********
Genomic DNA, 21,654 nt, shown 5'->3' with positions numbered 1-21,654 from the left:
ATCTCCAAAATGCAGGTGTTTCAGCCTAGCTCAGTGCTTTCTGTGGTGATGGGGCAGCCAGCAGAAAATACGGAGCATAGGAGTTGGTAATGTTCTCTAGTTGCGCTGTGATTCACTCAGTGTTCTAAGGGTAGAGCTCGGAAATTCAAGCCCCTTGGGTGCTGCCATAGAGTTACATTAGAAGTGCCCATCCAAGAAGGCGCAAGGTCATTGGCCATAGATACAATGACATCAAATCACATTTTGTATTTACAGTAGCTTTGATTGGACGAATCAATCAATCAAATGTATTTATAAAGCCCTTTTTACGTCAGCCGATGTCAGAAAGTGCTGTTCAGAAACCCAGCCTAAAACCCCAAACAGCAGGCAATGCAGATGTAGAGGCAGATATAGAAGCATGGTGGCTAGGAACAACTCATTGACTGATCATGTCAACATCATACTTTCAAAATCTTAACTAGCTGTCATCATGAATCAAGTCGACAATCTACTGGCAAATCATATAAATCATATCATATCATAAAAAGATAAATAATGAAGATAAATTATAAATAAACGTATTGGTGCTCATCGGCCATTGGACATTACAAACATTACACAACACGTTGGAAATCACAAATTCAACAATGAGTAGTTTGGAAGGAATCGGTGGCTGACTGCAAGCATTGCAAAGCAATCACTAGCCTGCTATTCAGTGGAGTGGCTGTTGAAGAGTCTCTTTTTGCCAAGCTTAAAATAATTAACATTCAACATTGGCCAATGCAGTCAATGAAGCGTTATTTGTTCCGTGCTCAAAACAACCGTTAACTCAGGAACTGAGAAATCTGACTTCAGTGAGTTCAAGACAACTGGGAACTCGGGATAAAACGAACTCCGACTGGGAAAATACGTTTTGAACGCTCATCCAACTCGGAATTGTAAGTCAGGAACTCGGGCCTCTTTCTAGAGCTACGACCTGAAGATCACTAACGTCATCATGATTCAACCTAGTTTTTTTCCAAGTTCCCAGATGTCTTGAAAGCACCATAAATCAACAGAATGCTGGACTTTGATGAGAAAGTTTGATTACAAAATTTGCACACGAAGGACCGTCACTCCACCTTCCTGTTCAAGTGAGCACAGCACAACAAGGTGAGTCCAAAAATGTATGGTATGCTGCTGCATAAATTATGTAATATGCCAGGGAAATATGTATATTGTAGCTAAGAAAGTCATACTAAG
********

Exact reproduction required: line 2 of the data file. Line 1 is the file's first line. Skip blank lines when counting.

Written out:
ATCTCCAAAATGCAGGTGTTTCAGCCTAGCTCAGTGCTTTCTGTGGTGATGGGGCAGCCAGCAGAAAATACGGAGCATAGGAGTTGGTAATGTTCTCTAGTTGCGCTGTGATTCACTCAGTGTTCTAAGGGTAGAGCTCGGAAATTCAAGCCCCTTGGGTGCTGCCATAGAGTTACATTAGAAGTGCCCATCCAAGAAGGCGCAAGGTCATTGGCCATAGATACAATGACATCAAATCACATTTTGTATTTACAGTAGCTTTGATTGGACGAATCAATCAATCAAATGTATTTATAAAGCCCTTTTTACGTCAGCCGATGTCAGAAAGTGCTGTTCAGAAACCCAGCCTAAAACCCCAAACAGCAGGCAATGCAGATGTAGAGGCAGATATAGAAGCATGGTGGCTAGGAACAACTCATTGACTGATCATGTCAACATCATACTTTCAAAATCTTAACTAGCTGTCATCATGAATCAAGTCGACAATCTACTGGCAAATCATATAAATCATATCATATCATAAAAAGATAAATAATGAAGATAAATTATAAATAAACGTATTGGTGCTCATCGGCCATTGGACATTACAAACATTACACAACACGTTGGAAATCACAAATTCAACAATGAGTAGTTTGGAAGGAATCGGTGGCTGACTGCAAGCATTGCAAAGCAATCACTAGCCTGCTATTCAGTGGAGTGGCTGTTGAAGAGTCTCTTTTTGCCAAGCTTAAAATAATTAACATTCAACATTGGCCAATGCAGTCAATGAAGCGTTATTTGTTCCGTGCTCAAAACAACCGTTAACTCAGGAACTGAGAAATCTGACTTCAGTGAGTTCAAGACAACTGGGAACTCGGGATAAAACGAACTCCGACTGGGAAAATACGTTTTGAACGCTCATCCAACTCGGAATTGTAAGTCAGGAACTCGGGCCTCTTTCTAGAGCTACGACCTGAAGATCACTAACGTCATCATGATTCAACCTAGTTTTTTTCCAAGTTCCCAGATGTCTTGAAAGCACCATAAATCAACAGAATGCTGGACTTTGATGAGAAAGTTTGATTACAAAATTTGCACACGAAGGACCGTCACTCCACCTTCCTGTTCAAGTGAGCACAGCACAACAAGGTGAGTCCAAAAATGTATGGTATGCTGCTGCATAAATTATGTAATATGCCAGGGAAATATGTATATTGTAGCTAAGAAAGTCATACTAAG